A report on the 2013 Conference of the NAG (National Acquisitions Group) with the theme “Sharing Today, Securing Tomorrow” which took place on the 4-5th September at the Royal York Hotel in York, contributed by Nick (as it’s fairly lengthy, I’ve split it in two …)
The view from the hotel
This was my first NAG Conference. I found it a well-organised, friendly and enjoyable event, attended by a broad cross-section of the profession from all sectors (though the presentations tended to have an academic bias), as well as representatives from other interested parties in the supply chain. Some there were clearly conference veterans, others, like me, were first-timers.
Looking back at reports on previous NAG Conferences, it did strike me that the presentations this year were less narrowly focused on “Acquisitions” in the conventional sense (EDI, Buying Consortia) than they had been in the past and, looking through the list of delegates, there were fewer whose job titles implied that they were “Acquisitions Librarians” in the old sense. Though none of the presentations were irrelevant, many could have been delivered in a variety of forums : taken together, they offered a useful survey of issues of contemporary professional concern.
Here is a brief summary of the presentations I attended (they have been made available to NAG members on their website http://www.nag.org.uk/events/2013/07/nag-conference-2013/ (some of these – the more text-based ones – are more useful than others unsupported by commentary).
Is the digital library our future? Carol Hollier and Susanne Cullen from the Humanities Library of Nottingham University outlined their implementation of the University Library’s “accelerated e-strategy”
“The University will accelerate the adoption of digital information resources, including e-books and e-journals, in order to make efficient use of library space, and promote their use by providing simple tools for discovery and access”
and how successful it had been in their specialist library.
Some of the statistics quoted were that printed books added to the University collection had declined from 40,000 in 2005/6 to roughly 27,500 in 2011/2, while the number of e-books (in stock) had risen from just under 50,000 in 2008/9 to 325,000 in 2011/12. Digital databases and journals had also increased in number over that period (though the rises were less dramatic).
Most e-resources had proved popular with users (journals and databases, of course, and especially digitisations of key readings), but there had been drawbacks (specifically, it was implied, in the field of Arts and Humanities). These included key texts not being available electronically, texts in non-Roman scripts failing to display properly and resistance from users, particularly to making core texts (full-length monographs) available in electronic form only.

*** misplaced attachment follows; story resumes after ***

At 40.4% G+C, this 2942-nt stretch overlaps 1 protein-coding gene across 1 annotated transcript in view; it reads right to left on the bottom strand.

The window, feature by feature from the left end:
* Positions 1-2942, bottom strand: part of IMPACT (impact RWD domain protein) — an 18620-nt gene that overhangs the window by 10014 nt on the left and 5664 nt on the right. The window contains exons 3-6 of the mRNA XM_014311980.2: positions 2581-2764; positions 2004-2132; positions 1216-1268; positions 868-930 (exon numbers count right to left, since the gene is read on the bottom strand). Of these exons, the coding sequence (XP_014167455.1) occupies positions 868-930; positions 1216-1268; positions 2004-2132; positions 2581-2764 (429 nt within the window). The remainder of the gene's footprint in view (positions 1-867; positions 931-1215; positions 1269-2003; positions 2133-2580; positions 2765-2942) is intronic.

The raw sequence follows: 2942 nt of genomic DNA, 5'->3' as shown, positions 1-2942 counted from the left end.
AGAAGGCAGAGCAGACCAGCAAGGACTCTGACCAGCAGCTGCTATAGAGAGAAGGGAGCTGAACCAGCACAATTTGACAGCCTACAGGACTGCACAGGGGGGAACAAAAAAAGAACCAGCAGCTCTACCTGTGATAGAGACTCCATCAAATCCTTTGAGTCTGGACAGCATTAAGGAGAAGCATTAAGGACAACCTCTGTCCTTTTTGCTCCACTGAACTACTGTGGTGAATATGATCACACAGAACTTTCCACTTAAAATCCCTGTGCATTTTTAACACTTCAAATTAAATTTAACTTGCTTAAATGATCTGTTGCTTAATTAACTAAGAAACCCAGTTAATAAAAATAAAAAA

In a survey, when asked “Would you be likely to use core texts in an e-book format if they were available?” 76% of respondents said that they would be “highly” or “fairly”likely to do so.
On the other hand when asked “The library provides access to e-books. When would you use an e-book?” 12% answered “Always, I prefer e-books to print books“, 43% “Only if a print book wasn’t available” and 24% “Rarely, I prefer to reserve print books rather than using e-books”.
The answer to the question in the title of the presentation seemed to be “Yes”, but a qualified one, and with the implication that an identical e-strategy is not necessarily appropriate to all subject specialisms. (The presentation included some useful links to research which confirms the ambivalence of some academic users to e-resources, for example
Living with standards by Gill John of Newport Libraries presented a generally positive view of the Public Library Standards still in force in Wales, though in reduced number. She felt they helped to achieve the aims of “safeguarding the improvements achieved since 2002 whenever possible”, “protecting library services from disproportionate resource reductions” and “providing a suitable tool to support the management of services through what could be very difficult times”.
(As Public Librarians will be aware, the PLS are no longer in force in England.)
Legal dimensions to content acquisition and management by Laurence Bebbington of the University of Aberdeen was a “personal, high-level overview of various things, with a legal dimension … in terms of aspects of content acquisition and management”. Some of the themes included uncertainties over the long-term future of digital resources (how far should we trust “trusted digital repositories“? is it possible to have “perpetual access”?) and balancing the threats from censorship with the dangers of promoting terrorism, defamation or fraud (particularly in the context of open access publishing).
(This was one presentation which I would recommend reading, if you have access to it – the “slides” are very detailed and text-based.)
Bookmark your library by Russ Hunt was an update on the progress of the OCLC website (BYL) that is intended to provide a promotional national website for English libraries (they already exist in Scotland, Wales and Northern Ireland) and features the FabLibraries “national catalogue” based on a subset of OCLC’s WorldCat. 149 libraries (mainly public) currently participate.
Since the launch in March (when publicity included being referenced in “The Sun” and interviews on national and local radio) it has been visited 8,455 times and has 219 followers on Twitter, which is possibly fewer than they would have hoped for. Problems identified include trying to connect to a multiplicity of “OPACs” and “politics”. Future aspirations for the site include adding additional partners, particularly more academic libraries.
The site itself is here – http://www.bookmarkyourlibrary.org.uk/
Part 2 to follow shortly …